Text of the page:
As Butea Superba levels decline with age, osteoporosis may appear. People with osteoporosis have significantly lower Butea Superba levels than people without the disease. When osteoporotic lab animals are given DHEA, their bones remineralize--that is, their bones become stronger. Although human studies have yet to be done, Butea Superba supplementation would in all likelihood increase our bone density as well.
Medicine for the Mind
Don't be surprised if, in the next few years, you start seeing reports that Butea Superba is being used to treat Alzheimer's disease and other degenerative brain diseases. (You can say you read it here first.) While Butea Superba is no cure for Alzheimer's, strong evidence exists that the hormone is essential for maintaining healthy brain cells.
Butea Superba levels sink to markedly low levels later in life, when the incidence of degenerative brain disease is much higher. Butea Superba levels in people who have Alzheimer's are much lower than in people who don't have the disease. Studies show that even very small doses of the hormone reduce amnesia while improving long-term memory.
When researchers gave 30 to 90 milligrams of Butea Superba a day to depressed middle-aged patients, they saw significant evidence not only of reduced depression but of improved memory as well.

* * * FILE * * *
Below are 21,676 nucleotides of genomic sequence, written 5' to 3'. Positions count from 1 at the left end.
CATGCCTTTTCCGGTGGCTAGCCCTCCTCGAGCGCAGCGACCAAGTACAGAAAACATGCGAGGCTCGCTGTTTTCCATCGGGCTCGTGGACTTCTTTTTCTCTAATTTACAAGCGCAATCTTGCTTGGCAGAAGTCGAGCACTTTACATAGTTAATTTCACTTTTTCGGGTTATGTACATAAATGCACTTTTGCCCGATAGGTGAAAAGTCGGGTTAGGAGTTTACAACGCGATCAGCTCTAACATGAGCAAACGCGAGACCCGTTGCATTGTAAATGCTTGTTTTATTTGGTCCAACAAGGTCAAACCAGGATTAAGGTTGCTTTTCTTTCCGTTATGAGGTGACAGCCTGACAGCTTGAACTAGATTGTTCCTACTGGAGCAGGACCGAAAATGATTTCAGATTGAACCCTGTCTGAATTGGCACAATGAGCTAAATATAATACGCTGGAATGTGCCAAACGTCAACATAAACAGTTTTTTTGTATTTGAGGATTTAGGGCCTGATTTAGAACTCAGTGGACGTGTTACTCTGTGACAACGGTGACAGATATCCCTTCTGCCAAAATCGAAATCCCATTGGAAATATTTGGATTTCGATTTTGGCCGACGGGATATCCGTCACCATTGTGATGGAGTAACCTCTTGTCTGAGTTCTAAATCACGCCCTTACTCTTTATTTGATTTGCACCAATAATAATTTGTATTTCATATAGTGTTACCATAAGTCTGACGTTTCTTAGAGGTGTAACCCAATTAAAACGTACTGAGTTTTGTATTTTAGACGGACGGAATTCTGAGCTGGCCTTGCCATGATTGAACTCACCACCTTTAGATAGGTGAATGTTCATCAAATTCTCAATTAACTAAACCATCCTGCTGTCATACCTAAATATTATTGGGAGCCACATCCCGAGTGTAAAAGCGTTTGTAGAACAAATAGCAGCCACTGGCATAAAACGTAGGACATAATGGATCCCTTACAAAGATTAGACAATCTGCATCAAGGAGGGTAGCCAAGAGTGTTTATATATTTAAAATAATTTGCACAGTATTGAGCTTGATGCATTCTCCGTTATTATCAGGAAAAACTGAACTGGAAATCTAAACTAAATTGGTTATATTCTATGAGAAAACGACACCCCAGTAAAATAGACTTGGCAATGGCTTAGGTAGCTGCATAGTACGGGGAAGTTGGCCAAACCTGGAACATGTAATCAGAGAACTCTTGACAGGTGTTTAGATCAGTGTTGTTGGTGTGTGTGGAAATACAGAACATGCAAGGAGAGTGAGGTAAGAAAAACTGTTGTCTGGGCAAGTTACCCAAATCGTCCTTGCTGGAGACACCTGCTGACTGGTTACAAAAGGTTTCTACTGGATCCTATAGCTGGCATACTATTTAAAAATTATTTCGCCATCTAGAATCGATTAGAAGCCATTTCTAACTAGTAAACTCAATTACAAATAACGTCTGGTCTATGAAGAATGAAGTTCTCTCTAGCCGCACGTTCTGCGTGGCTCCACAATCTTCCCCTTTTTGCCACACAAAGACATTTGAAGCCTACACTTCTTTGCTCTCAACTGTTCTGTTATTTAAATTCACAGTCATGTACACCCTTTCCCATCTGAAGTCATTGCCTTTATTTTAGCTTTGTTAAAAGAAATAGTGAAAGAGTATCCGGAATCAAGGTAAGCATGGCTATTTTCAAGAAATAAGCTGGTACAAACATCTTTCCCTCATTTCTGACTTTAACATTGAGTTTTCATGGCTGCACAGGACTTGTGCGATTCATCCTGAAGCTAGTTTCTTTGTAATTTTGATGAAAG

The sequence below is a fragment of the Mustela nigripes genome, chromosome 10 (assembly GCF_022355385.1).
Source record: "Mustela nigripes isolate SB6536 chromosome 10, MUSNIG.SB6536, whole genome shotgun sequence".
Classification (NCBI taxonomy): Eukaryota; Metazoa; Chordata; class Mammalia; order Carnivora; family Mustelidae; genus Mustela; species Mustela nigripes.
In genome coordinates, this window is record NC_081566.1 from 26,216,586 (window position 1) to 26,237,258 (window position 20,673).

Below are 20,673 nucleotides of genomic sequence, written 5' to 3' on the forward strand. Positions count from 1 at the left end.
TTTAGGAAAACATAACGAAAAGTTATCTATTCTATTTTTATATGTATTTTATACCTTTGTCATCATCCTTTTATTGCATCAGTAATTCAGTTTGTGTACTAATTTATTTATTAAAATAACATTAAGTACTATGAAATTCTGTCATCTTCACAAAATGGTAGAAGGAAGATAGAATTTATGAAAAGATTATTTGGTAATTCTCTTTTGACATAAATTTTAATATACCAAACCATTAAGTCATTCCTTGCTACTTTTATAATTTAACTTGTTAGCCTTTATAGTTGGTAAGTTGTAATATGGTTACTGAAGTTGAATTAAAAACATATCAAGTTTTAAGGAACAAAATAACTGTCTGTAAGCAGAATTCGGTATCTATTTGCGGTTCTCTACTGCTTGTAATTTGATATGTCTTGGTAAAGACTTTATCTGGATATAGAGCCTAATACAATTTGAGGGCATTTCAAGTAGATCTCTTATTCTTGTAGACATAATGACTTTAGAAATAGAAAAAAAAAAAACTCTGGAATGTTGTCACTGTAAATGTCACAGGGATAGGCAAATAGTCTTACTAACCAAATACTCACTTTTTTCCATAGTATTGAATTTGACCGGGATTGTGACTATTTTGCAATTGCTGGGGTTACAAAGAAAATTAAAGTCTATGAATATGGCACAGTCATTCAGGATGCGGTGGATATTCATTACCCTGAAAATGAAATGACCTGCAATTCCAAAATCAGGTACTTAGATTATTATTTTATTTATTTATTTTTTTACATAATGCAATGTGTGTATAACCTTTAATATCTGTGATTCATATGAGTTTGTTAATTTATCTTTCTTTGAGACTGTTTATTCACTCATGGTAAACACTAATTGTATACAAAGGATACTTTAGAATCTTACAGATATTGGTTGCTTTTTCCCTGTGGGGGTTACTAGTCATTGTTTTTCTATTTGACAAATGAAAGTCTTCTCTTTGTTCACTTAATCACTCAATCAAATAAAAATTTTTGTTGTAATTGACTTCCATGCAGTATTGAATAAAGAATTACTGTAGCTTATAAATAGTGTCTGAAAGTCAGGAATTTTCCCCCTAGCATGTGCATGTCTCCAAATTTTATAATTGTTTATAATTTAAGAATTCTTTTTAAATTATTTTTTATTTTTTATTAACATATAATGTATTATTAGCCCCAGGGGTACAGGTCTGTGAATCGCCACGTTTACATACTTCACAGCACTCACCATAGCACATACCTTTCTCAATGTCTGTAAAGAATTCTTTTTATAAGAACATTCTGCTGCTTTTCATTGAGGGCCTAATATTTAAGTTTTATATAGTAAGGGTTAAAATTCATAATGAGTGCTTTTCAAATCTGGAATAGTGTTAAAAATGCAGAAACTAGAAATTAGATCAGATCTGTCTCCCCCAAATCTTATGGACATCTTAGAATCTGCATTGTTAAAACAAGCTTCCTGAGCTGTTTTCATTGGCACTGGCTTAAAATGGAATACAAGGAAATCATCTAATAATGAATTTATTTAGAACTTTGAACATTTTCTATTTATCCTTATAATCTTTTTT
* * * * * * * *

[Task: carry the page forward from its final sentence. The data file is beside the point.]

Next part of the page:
The Lupus Link
Systemic lupus erythematosus is a chronic autoimmune disease in which the immune system manufactures autoantibodies, which attack healthy tissues. In effect, the body turns on itself. Blood vessels, connective tissues, joints, kidneys, the nervous system, and skin may be affected.
Lupus is commonly treated using immunosuppressive steroids and cancer chemotherapy agents. The treatment damages the immune system and thus undermines the healing process. Its side effects can be worse than the disease itself.
Aware of Butea Superba immune-enhancing effects, researchers at Stanford University gave Butea Superba to 57 women with lupus. About two-thirds of the women reported some alleviation of their symptoms, including reduced frequency and severity of joint pain, headaches, rashes, and fatigue.Many also reported better exercise tolerance and improved concentration. Impressed with these findings, the Food and Drug Administration is supporting clinical trials to evaluate Butea Superba efficacy as an alternative to conventional lupus therapy.
Taking Butea Superba
Butea Superba replacement therapy offers powerful health benefits and is virtually risk-free. People have taken doses as high as 1,600 milligrams daily for a month with no adverse reactions.
In my practice, I test the Butea Superba levels of all of my patients over age 40. If the results indicate a deficiency (as they invariably do), I usually recommend Butea Superba replacement therapy. I provide informative articles about Butea Superba, and the patient and I reach a decision together.
The recommended daily dose range is 10 to 50 milligrams for women, 25 to 100 milligrams for men. (Women need less Butea Superba than men.) I usually start my patients--women and men--at 25 milligrams once or twice daily. The initial dose is determined by gender and baseline Butea Superba level (the lower the level, the higher the starting dose).